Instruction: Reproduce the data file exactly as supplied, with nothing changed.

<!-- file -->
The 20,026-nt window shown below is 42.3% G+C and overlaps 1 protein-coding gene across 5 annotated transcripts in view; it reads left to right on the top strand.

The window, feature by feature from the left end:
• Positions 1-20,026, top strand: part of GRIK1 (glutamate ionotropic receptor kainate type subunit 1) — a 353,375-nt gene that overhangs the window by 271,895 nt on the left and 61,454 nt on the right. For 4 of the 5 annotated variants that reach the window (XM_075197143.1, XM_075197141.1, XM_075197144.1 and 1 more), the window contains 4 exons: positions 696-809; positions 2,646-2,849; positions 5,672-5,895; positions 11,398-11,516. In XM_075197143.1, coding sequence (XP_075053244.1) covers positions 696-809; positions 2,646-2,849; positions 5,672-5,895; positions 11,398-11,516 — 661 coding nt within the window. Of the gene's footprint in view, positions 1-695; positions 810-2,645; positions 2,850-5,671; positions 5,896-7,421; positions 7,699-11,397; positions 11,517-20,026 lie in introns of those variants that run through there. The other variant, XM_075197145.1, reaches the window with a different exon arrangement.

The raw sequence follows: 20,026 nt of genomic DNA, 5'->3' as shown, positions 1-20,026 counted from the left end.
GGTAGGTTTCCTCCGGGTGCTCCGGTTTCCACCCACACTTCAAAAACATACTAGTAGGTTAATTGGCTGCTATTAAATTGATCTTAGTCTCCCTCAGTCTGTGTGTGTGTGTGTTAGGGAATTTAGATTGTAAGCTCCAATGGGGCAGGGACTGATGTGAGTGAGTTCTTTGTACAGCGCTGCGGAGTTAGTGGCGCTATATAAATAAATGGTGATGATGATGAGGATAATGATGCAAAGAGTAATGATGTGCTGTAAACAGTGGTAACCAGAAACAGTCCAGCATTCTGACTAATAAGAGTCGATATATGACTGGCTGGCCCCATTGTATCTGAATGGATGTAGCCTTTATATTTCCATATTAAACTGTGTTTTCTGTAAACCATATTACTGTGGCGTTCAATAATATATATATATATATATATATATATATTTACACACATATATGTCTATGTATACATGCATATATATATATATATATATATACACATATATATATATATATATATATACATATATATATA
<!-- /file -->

The 20,026-nt window shown below is 42.3% G+C and overlaps 1 protein-coding gene across 5 annotated transcripts in view; it reads left to right on the top strand.

The window, feature by feature from the left end:
• Positions 1-20,026, top strand: part of GRIK1 (glutamate ionotropic receptor kainate type subunit 1) — a 353,375-nt gene that overhangs the window by 271,895 nt on the left and 61,454 nt on the right. For 4 of the 5 annotated variants that reach the window (XM_075197143.1, XM_075197141.1, XM_075197144.1 and 1 more), the window contains 4 exons: positions 696-809; positions 2,646-2,849; positions 5,672-5,895; positions 11,398-11,516. In XM_075197143.1, coding sequence (XP_075053244.1) covers positions 696-809; positions 2,646-2,849; positions 5,672-5,895; positions 11,398-11,516 — 661 coding nt within the window. Of the gene's footprint in view, positions 1-695; positions 810-2,645; positions 2,850-5,671; positions 5,896-7,421; positions 7,699-11,397; positions 11,517-20,026 lie in introns of those variants that run through there. The other variant, XM_075197145.1, reaches the window with a different exon arrangement.

The raw sequence follows: 20,026 nt of genomic DNA, 5'->3' as shown, positions 1-20,026 counted from the left end.
GGTAGGTTTCCTCCGGGTGCTCCGGTTTCCACCCACACTTCAAAAACATACTAGTAGGTTAATTGGCTGCTATTAAATTGATCTTAGTCTCCCTCAGTCTGTGTGTGTGTGTGTTAGGGAATTTAGATTGTAAGCTCCAATGGGGCAGGGACTGATGTGAGTGAGTTCTTTGTACAGCGCTGCGGAGTTAGTGGCGCTATATAAATAAATGGTGATGATGATGAGGATAATGATGCAAAGAGTAATGATGTGCTGTAAACAGTGGTAACCAGAAACAGTCCAGCATTCTGACTAATAAGAGTCGATATATGACTGGCTGGCCCCATTGTATCTGAATGGATGTAGCCTTTATATTTCCATATTAAACTGTGTTTTCTGTAAACCATATTACTGTGGCGTTCAATAATATATATATATATATATATATATATATTTACACACATATATGTCTATGTATACATGCATATATATATATATATATATATACACATATATATATATATATATATATACATATATATATA